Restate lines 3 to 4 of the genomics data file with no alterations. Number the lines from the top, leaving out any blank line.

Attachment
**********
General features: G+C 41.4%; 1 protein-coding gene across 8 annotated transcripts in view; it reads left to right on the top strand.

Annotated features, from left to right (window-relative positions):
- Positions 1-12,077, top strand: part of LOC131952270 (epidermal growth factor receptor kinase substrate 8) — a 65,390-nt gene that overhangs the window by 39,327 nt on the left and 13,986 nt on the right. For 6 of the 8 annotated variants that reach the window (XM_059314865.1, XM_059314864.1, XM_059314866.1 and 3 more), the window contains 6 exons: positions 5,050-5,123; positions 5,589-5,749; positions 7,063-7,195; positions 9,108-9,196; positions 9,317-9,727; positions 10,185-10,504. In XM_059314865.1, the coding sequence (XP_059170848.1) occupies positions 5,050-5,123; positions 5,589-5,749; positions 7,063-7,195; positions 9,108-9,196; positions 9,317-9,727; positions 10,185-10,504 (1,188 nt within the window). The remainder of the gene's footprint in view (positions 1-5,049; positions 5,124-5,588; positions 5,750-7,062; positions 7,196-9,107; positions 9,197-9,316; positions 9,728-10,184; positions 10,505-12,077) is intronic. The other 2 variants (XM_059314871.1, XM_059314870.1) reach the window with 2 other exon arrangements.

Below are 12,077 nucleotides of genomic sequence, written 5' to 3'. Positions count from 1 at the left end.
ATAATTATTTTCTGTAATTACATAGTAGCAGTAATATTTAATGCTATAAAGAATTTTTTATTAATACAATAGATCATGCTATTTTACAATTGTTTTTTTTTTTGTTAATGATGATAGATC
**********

- Positions 1-12,077, top strand: part of LOC131952270 (epidermal growth factor receptor kinase substrate 8) — a 65,390-nt gene that overhangs the window by 39,327 nt on the left and 13,986 nt on the right. For 6 of the 8 annotated variants that reach the window (XM_059314865.1, XM_059314864.1, XM_059314866.1 and 3 more), the window contains 6 exons: positions 5,050-5,123; positions 5,589-5,749; positions 7,063-7,195; positions 9,108-9,196; positions 9,317-9,727; positions 10,185-10,504. In XM_059314865.1, the coding sequence (XP_059170848.1) occupies positions 5,050-5,123; positions 5,589-5,749; positions 7,063-7,195; positions 9,108-9,196; positions 9,317-9,727; positions 10,185-10,504 (1,188 nt within the window). The remainder of the gene's footprint in view (positions 1-5,049; positions 5,124-5,588; positions 5,750-7,062; positions 7,196-9,107; positions 9,197-9,316; positions 9,728-10,184; positions 10,505-12,077) is intronic. The other 2 variants (XM_059314871.1, XM_059314870.1) reach the window with 2 other exon arrangements.

Below are 12,077 nucleotides of genomic sequence, written 5' to 3'. Positions count from 1 at the left end.